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S. AFRICANS `SWIM AND LET SWIM’ AS BEACH SEGREGATION ENDS

SHARE S. AFRICANS `SWIM AND LET SWIM’ AS BEACH SEGREGATION ENDS

Black and white children helped each other build sandcastles. Their older brothers played soccer together. White lifeguards shouted warnings in Zulu.

After years of debate, protests and occasional violence, South Africa has opened all its beaches to all races and buried one of its most visible and resented apartheid practices.As recently as August, police used whips and dogs to keep blacks off segregated sand. But at Durban's hotel-lined beachfront, the busiest in the country, the attitude Sunday was swim and let swim.

"I preferred segregated beaches," said Charles Erasmus, a vacationing white. "But what am I going to do? Spite myself and not go swimming? The law's been changed and we'll have to accept it."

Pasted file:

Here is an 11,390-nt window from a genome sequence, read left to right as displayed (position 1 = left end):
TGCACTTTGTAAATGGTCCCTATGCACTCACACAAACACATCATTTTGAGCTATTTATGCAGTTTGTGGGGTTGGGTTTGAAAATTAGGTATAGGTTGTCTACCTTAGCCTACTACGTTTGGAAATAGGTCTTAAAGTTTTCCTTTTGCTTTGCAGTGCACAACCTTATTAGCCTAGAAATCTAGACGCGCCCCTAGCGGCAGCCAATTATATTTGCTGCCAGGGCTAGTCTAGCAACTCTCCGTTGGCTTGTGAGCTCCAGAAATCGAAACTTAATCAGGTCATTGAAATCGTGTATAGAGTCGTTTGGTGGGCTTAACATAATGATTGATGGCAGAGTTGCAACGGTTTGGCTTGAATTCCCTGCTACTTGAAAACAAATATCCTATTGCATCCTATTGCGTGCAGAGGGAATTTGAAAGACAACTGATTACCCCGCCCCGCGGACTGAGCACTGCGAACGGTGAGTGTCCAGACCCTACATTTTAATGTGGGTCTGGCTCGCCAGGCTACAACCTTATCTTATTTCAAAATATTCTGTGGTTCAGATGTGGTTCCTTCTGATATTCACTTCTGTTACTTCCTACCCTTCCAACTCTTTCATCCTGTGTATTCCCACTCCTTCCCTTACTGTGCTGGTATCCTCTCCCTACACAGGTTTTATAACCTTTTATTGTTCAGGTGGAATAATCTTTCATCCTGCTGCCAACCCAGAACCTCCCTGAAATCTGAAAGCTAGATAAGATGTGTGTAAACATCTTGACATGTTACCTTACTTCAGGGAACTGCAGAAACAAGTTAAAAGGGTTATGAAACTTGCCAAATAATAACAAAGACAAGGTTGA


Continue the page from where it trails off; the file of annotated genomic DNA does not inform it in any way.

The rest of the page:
President F.W. de Klerk last month declared an end to whites-only beaches, settling a conflict that arose every December when hundreds of thousands of South Africans travel to the coast for vacation.

For authorities, opening the beaches has proved far easier than keeping them segregated in the face of mounting black protest.

Shortly before de Klerk's declaration, the Durban City Council spent six hours debating whether to open the last remaining stretches of segregated beach.

Their solution: Remove the embarrassing "Whites Only" signs but keep the law in effect. Days after de Klerk's announcement, the council voted 24-5 to integrate the beaches.

Morris Fynn, a mixed-race man who was arrested several times for cutting down "Whites Only" beach signs, ceremoniously buried his saw in the sand to mark the formal death of beach apartheid.

Three years ago, Allan Hendrickse, the first mixed-race member of the Cabinet, invited reporters to watch him take a dip at a whites-only beach at Port Elizabeth.

One of his next public acts was to apologize for his swim after being rebuked by then-President P.W. Botha.

Anti-apartheid groups targeted beaches when they launched a nationwide defiance campaign in August.

When protesters arrived at a beach near Cape Town, it was cordoned off and accompanied by signs saying, "Police Dog Training In Progress."

When the demonstrators proceeded, they were met with tear gas, whips and police dogs. Several people were injured.

Local authorities have complied with de Klerk's proclamation.